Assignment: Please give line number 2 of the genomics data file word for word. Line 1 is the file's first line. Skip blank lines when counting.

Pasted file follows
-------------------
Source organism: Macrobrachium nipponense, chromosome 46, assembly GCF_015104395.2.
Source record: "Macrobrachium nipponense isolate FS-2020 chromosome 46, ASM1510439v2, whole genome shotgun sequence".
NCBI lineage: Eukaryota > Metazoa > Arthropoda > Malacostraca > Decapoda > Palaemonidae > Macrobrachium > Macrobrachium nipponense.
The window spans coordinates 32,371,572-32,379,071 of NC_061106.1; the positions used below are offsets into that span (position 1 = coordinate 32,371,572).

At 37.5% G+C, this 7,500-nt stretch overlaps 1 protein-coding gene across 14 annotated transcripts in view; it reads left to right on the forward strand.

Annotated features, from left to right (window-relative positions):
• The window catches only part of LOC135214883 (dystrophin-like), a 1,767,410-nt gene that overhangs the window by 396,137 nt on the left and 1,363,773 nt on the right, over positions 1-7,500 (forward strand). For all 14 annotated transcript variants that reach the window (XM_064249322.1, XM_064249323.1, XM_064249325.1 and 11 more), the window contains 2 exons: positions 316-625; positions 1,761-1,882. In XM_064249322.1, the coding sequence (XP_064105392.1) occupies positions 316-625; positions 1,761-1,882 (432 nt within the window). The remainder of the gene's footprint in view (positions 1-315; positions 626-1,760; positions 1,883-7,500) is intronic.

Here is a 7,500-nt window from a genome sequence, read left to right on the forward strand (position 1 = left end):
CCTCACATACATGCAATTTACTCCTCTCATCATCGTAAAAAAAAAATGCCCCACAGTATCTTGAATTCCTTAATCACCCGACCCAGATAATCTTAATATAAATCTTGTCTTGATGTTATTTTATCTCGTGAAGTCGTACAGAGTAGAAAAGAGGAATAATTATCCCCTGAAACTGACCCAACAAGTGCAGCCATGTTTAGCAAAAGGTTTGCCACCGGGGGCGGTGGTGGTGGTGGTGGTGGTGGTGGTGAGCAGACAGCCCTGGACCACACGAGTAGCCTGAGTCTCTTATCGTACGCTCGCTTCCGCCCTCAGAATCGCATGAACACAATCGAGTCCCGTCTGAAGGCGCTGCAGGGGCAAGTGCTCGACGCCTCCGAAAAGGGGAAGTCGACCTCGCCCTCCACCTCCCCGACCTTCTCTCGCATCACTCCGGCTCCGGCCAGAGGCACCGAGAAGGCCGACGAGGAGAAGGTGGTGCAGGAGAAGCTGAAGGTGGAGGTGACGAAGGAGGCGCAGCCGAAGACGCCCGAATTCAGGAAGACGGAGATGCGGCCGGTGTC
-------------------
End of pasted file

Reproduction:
Source record: "Macrobrachium nipponense isolate FS-2020 chromosome 46, ASM1510439v2, whole genome shotgun sequence".